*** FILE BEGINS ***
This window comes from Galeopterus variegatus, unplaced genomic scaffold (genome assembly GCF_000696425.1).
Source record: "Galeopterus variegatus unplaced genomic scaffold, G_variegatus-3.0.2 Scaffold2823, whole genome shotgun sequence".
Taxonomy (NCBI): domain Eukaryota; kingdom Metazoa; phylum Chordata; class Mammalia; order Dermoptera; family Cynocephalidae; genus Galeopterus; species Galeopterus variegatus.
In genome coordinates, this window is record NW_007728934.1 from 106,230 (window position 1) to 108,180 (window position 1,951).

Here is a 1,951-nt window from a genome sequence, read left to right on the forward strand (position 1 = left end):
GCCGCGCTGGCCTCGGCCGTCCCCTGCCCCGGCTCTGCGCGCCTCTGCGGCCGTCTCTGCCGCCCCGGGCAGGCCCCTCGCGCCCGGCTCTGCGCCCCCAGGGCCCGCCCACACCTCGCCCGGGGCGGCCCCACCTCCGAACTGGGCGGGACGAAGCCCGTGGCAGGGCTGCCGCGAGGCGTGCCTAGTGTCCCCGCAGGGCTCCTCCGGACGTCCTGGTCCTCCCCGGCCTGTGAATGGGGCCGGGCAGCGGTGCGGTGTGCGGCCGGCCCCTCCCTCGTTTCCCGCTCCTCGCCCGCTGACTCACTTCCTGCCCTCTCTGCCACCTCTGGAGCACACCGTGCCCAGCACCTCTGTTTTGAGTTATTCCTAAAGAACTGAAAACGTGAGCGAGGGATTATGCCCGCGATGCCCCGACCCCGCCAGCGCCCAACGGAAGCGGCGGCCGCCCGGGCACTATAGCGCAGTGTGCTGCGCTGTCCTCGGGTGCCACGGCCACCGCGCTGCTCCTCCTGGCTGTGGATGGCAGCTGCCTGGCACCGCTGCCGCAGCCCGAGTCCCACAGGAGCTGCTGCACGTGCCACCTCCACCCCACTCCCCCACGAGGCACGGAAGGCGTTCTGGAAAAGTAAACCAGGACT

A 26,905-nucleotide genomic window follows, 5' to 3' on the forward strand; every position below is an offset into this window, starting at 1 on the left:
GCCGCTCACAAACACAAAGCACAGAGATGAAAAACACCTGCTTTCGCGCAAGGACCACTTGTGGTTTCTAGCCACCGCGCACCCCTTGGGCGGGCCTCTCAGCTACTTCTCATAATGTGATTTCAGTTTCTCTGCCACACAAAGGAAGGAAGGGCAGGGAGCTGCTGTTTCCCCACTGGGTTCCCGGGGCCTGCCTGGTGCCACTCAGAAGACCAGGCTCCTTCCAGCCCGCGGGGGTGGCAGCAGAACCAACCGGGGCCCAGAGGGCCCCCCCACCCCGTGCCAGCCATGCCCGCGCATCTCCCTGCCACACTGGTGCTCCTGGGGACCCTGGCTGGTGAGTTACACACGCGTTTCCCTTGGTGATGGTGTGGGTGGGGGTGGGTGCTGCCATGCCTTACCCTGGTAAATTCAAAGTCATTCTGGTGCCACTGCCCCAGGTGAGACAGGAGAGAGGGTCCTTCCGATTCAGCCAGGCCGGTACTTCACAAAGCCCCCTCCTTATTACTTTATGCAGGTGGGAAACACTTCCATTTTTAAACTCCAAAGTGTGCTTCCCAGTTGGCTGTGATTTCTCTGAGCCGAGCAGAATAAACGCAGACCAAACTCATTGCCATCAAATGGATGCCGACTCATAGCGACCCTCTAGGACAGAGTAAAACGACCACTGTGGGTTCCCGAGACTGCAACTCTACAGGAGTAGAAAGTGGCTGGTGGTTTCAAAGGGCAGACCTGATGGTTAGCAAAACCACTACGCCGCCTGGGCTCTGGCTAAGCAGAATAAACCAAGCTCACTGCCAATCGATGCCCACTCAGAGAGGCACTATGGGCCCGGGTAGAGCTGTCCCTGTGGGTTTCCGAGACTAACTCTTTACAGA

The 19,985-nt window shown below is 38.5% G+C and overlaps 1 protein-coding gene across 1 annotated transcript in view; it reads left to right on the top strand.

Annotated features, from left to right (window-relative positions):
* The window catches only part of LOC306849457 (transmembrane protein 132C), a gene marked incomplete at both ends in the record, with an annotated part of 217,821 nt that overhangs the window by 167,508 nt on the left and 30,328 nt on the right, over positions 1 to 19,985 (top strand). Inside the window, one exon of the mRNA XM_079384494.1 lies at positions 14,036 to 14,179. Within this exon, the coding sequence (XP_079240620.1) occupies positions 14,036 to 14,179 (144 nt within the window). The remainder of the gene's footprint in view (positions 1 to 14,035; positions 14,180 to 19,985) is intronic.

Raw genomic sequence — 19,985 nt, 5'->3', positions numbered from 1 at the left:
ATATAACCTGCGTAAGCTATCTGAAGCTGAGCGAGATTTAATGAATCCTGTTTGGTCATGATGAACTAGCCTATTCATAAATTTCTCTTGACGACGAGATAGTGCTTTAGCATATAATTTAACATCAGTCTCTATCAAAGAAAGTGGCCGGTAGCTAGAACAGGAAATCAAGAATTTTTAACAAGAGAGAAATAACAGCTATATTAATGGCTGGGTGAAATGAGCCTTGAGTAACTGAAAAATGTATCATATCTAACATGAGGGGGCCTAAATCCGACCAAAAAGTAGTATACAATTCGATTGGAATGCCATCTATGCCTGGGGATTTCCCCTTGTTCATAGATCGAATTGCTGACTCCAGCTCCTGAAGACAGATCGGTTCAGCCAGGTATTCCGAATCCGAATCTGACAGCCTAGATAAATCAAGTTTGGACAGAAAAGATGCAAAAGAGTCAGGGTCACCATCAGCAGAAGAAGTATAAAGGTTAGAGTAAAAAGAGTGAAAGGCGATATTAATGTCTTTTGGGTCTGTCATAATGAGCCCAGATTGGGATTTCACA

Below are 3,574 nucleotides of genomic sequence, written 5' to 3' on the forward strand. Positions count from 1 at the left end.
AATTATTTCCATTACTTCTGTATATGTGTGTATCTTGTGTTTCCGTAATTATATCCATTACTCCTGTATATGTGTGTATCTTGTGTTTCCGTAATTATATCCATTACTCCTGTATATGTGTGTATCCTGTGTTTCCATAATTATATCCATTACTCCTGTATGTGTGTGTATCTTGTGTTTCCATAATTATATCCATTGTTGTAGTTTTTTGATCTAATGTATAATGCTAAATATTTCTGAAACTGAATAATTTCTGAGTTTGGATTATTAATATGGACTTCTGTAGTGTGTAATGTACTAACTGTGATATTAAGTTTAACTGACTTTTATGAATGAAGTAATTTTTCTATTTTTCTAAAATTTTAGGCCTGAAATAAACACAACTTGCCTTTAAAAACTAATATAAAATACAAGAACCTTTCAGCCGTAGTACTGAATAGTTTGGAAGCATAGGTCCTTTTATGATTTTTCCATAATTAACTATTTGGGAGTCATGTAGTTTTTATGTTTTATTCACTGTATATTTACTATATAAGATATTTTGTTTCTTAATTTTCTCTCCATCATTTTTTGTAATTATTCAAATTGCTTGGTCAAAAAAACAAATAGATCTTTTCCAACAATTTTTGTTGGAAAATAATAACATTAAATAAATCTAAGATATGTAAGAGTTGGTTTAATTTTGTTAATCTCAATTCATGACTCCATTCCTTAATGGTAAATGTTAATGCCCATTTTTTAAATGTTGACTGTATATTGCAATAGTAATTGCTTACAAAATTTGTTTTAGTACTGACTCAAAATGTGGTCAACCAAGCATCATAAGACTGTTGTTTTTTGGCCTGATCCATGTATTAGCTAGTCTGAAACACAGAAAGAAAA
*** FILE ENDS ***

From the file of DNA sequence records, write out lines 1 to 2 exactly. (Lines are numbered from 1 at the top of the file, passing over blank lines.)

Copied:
This window comes from Galeopterus variegatus, unplaced genomic scaffold (genome assembly GCF_000696425.1).
Source record: "Galeopterus variegatus unplaced genomic scaffold, G_variegatus-3.0.2 Scaffold2823, whole genome shotgun sequence".